That’s why its price is prone to move in the opposite direction of interest rates. The chart below shows this inverse correlation.
You’ve probably heard the saying: “Precious metals don’t pay any interest or dividends.”
So as interest rates rise, folks will often choose to invest in interest-bearing accounts instead of buying gold or silver.
Now, the Fed’s next interest rate decision will take place on December 14.
That’s when we’ll know if the Fed is staying hawkish through the end of the year… Or if it’s kicking off the three-stage pivot I’ve been writing about.
At last glance, the market is pricing in about 70% odds of just a half-point rate increase.
As for my view, it hasn’t changed. I still believe the Fed will start pivoting this winter.
This, coupled with the U.S. dollar’s gradually waning strength against other major currencies, bodes well for silver going into 2023.
What This Means for Your Money
So how do you play this opportunity? In past dispatches, we told you about one of the simplest ways to buy physical metal – coins and bars.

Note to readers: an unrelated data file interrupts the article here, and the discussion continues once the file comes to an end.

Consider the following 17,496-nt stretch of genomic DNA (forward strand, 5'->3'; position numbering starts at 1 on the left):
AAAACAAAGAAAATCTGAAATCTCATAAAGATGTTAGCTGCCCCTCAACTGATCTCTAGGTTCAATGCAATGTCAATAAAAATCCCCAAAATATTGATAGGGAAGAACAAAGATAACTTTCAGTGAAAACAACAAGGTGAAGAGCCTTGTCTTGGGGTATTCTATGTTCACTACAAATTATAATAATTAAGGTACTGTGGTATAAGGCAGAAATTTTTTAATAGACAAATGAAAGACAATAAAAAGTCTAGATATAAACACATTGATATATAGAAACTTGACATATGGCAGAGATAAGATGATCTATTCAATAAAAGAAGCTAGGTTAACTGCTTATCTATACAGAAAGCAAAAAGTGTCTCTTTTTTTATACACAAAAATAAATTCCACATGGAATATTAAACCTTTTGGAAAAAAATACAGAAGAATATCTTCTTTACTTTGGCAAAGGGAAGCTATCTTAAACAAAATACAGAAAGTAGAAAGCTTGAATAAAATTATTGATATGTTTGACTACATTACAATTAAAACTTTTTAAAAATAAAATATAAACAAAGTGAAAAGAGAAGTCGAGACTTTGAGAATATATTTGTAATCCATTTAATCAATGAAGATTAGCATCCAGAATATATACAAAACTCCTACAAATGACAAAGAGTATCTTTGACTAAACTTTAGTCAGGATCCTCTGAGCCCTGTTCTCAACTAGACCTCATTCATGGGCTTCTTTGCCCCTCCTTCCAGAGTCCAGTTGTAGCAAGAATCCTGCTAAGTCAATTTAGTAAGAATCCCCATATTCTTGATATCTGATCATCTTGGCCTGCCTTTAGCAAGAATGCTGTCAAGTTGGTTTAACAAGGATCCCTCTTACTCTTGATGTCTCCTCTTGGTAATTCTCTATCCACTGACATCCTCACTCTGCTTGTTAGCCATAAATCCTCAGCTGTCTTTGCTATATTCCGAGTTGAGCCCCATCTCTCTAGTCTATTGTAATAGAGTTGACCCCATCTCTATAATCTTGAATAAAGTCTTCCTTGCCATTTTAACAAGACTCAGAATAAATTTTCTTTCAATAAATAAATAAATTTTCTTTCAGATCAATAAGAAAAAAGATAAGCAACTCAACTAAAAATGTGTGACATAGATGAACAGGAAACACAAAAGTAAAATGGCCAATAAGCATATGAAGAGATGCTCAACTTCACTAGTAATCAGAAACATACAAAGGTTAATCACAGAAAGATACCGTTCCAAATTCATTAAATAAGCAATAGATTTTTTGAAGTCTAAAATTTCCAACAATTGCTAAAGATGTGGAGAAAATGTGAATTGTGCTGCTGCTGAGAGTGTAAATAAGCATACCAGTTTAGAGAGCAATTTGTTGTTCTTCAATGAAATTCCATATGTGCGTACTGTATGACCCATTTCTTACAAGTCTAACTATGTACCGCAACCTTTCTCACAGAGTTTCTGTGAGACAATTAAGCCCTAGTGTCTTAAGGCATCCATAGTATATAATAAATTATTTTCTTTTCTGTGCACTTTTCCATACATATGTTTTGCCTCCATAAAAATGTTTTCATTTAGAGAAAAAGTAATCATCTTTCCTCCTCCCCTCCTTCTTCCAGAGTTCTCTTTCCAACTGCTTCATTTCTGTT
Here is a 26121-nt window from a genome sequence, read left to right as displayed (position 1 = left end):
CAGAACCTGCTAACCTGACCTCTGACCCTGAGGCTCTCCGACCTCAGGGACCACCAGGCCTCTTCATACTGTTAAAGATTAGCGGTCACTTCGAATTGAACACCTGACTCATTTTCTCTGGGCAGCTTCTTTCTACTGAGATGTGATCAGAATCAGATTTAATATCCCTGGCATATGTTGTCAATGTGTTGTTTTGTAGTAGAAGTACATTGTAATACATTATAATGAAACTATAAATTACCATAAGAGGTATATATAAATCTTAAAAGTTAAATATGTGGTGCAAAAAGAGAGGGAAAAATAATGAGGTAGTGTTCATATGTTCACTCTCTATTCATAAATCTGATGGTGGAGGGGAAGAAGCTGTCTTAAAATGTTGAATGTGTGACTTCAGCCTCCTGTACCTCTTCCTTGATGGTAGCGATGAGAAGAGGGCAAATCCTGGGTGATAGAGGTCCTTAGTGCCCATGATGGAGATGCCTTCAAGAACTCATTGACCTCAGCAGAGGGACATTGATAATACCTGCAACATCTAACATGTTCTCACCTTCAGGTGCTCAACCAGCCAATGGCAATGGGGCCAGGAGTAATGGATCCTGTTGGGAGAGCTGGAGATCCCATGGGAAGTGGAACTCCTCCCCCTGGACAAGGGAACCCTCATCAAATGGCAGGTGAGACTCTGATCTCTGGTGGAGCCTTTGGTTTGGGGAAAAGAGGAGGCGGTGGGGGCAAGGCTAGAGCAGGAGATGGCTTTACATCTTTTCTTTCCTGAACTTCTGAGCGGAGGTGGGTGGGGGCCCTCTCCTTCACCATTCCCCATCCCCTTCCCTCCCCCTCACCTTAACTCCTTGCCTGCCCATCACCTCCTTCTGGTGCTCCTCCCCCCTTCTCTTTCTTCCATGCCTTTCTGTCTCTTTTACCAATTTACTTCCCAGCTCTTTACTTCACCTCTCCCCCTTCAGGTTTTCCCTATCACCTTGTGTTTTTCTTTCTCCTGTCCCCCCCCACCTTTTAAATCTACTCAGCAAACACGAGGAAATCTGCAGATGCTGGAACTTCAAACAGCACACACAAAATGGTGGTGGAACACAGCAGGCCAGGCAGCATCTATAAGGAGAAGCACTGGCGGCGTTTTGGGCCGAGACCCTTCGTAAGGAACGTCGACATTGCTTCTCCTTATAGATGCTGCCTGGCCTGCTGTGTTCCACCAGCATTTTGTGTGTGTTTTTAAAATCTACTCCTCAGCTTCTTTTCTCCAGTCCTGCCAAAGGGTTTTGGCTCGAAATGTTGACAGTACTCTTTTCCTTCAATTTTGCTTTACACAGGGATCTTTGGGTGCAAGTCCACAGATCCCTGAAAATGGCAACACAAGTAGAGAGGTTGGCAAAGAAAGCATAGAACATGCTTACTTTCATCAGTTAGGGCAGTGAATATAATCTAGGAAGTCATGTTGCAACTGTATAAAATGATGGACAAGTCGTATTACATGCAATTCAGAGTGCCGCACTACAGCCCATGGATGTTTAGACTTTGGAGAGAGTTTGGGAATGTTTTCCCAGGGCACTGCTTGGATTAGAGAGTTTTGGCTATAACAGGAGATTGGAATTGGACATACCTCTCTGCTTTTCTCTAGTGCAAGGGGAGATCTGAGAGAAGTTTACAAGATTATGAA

The main drawback of investing in physical silver is that coins and bars are bulky to store.
So, if you’re new to investing in silver, another way to get exposure is through a silver exchange-traded fund (ETF).
A silver ETF invests primarily in hard silver assets, and you can buy it through your brokerage account, like a stock.
We like the Aberdeen Standard Physical Silver Shares ETF (SIVR). The fund stores its metal in London, England, but it’s listed on the New York Stock Exchange.
Now is the time to add some exposure to your portfolio.
Happy investing, and I’ll be in touch again soon.
Editor, Inside Wall Street with Nomi Prins